Josh Scott, Fred Sturdivant

Late Night Snacks: Omar (Strong) comin’, yo

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Games of the Night

No. 19 Colorado 85, Texas Southern 80 2OT: Double overtime against a team that was 1-5 on the season with four losses by more that 18 points is not impressive. Winning despite the fact that someone named Omar Strong goes for 39 and your star player — Andre Roberson — fouls out at the end of regulation is. So take this for what it is worth: a terrific basketball game. Texas Southern tied the game with a three with 13 seconds left at the end of the first overtime, after Askia Booker his a tough, shot clock-beating three from the corner 20 seconds earlier. Regulation ended as Strong missed a decent look at a step-back three.

No. 3 Michigan 79, No. 18 NC State 72: We talked about this game plenty here, so I want to get into Lorenzo Brown a little bit. He entered this game averaging 11.4 points and 4.4 assists, which isn’t bad but certainly comes no where near the expectations he had coming in to the season. Brown solved his distribution issues on Tuesday, improving his nearly 1:1 assist-to-turnover ration by handing out ten assists while committing just a single turnover. His scoring, however, is a different issue. Brown lowered his 34.8% shooting from the floor with a 3-10 performance against Michigan, and is now just 1-10 from beyond the arc this season. That’s a problem because he’s not finishing around the rim well at all. A disappointing start, without a doubt.

Important Outcomes

No. 1 Indiana 83, No. 14 UNC 59: Indiana looked superb. UNC? Not so much. Not sure what else needs to be said here.

Southern Miss 61, Denver 50: Denver, the WAC’s one-year rental that was supposed to come in and potentially win the league, is now off to a 1-4 start after losing an ugly affair with the Golden Eagles. The score was 23-15 at the half, and USM used a 14-5 run early in the second half to open up a 17 point lead. Dwayne Davis had 22 points to lead the way, as Southern Miss won their 24th straight home game, the sixth best streak in the country. Chris Udofia had just six points on 3-6 shooting.

Virginia Tech 95, Iowa 79: Erick Green had 24 points, five boards and five assists as the Hokies ran through an Iowa team that was supposed to be pretty good this season. The Hokies have no problem putting up points. This is the third game they’ve scored at least 95, something they didn’t do once a season ago. Jarell Eddie and Robert Brown have proven to be solid complimentary pieces. If the Hokies had Dorian Finney-Smith and Montrezl Harrell this year, they might actually be a tournament team.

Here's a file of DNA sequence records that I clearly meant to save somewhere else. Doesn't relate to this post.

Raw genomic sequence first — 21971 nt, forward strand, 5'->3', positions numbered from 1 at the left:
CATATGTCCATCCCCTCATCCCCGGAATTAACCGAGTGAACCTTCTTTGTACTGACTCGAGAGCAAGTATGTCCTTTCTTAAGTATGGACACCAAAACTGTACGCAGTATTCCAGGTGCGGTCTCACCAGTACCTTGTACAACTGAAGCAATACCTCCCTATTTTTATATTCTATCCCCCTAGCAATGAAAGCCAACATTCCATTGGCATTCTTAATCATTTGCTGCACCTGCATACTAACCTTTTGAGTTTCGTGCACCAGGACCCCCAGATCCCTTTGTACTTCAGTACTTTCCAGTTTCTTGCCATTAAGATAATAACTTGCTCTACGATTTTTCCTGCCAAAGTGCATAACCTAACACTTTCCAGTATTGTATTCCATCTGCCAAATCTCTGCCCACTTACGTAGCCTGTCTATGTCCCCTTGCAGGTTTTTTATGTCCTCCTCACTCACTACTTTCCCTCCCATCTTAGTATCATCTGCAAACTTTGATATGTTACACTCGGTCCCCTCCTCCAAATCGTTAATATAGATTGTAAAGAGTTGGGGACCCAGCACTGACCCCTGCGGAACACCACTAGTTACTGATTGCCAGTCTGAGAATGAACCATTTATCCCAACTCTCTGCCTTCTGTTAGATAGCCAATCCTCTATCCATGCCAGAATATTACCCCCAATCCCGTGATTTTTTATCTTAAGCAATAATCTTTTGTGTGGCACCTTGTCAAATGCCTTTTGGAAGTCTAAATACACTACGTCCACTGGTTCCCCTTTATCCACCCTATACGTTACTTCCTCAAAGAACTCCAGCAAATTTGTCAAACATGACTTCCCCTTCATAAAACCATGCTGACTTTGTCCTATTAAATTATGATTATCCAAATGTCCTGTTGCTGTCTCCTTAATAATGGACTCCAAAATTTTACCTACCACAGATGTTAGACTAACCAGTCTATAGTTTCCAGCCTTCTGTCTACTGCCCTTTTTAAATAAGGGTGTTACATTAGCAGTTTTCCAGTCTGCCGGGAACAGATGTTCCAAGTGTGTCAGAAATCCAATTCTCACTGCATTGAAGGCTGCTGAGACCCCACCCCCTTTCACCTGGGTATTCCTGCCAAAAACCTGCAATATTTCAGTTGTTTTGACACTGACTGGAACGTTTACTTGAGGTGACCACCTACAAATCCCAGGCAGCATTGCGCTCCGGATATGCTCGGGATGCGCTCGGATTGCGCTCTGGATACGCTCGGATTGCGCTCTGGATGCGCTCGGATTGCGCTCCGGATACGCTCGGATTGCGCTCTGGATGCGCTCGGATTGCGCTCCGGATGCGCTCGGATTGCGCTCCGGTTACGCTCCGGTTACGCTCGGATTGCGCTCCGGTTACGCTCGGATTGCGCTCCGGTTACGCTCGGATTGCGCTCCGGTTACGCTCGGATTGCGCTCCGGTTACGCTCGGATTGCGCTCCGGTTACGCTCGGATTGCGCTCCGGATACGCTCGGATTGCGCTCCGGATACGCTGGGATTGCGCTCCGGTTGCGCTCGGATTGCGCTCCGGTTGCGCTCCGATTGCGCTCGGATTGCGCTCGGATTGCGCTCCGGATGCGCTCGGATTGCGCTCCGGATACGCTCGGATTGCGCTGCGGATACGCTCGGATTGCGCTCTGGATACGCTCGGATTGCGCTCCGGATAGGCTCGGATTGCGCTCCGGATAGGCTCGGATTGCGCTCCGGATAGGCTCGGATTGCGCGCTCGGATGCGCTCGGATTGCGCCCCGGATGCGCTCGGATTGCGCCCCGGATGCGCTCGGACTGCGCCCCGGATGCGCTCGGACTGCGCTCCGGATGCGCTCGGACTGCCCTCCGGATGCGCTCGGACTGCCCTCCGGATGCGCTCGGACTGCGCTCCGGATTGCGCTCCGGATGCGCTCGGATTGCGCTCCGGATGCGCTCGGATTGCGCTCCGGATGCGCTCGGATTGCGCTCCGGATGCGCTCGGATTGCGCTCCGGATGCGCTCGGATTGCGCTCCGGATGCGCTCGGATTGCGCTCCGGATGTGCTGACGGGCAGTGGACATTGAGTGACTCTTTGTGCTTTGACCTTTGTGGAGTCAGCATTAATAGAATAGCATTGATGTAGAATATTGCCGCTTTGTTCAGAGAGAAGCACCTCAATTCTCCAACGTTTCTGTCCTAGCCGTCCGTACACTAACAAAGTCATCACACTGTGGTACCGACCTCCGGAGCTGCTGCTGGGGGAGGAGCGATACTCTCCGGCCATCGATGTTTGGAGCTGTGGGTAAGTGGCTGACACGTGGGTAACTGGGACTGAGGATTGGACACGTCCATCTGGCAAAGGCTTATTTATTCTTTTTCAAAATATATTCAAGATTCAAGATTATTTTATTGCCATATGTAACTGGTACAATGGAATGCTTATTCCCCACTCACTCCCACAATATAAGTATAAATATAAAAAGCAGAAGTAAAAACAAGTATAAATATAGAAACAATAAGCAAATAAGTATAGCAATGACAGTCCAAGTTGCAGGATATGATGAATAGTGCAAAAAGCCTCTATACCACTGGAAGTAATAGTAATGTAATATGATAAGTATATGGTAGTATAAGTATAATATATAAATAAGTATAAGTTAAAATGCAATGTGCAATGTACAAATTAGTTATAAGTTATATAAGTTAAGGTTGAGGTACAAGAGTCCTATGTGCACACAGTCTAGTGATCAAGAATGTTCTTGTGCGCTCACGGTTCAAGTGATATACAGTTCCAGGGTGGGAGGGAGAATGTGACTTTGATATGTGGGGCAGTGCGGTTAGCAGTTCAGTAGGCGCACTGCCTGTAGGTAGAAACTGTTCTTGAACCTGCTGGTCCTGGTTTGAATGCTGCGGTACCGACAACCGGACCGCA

Starred

Sandro Carissimo, Vermont: Carissimo went for 25 points and six assists in a win at Harvard.

Trey Burke, Michigan: Burke was absolutely dominant in a win over No. 18 NC State. He finished with 18 points, 11 assists and no turnovers in the win. He went scoreless in the first half, handing out nine of his assists, while taking the game over in the second half as a scorer.

Omar Strong, Texas Southern: 39 points. Double OT. At No. 19 Colorado. While cramping. With 52 points on the season coming in. Omar. Strong.

Struggled

James Michael McAdoo, North Carolina: No. 14 North Carolina got embarrassed by No. 1 Indiana on Tuesday night as their star, McAdoo, was put into his place by Cody Zeller. He finished shooting 4-15 with just 10 points.

Drew Crawford, Northwestern: Northwestern suffered their first loss of the season, but it was a bad one, losing at home to Maryland by 20. Crawford was 4-14 from the floor and finished with just 10 points. As a team, the Wildcats were 6-25 from three.

Michael Snaer, Ian Miller and Devon Bookert, Florida State: Michael Snaer: 3-9, 12 points. Ian Miller: 1-7, 2 points. Devon Bookert: 0-1, 0 points, 10 minutes. That ain’t gonna cut it. FSU lost to Minnesota 77-68.

Rob Dauster is the editor of the college basketball website Ballin’ is a Habit. You can find him on twitter @robdauster.

Kentucky used Calipari-Chaney fight in media training

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Kentucky Sports Radio
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Kentucky held some media training sessions yesterday, and one of the topics that head coach John Calipari used to make a point was … his blow-up with John Chaney. The moment was captured on SnapChat by a trio of Kentucky newcomers.

You remember that incident. Chaney, then the head coach at Temple, and Cal, who was coaching Atlantic 10 rival UMass at the time, nearly came to blows over the way that Cal handled officials during the game. Before the video below picks up, the two shared this exchange:

“Could I say this to you, please?” Chaney said, before the video above picks up. “You’ve got a good ball club. But what you did with the officials out there is wrong, and I don’t want to be a party to that. You understand?”

Cal responded: “You weren’t out there, Coach. You don’t have any idea.”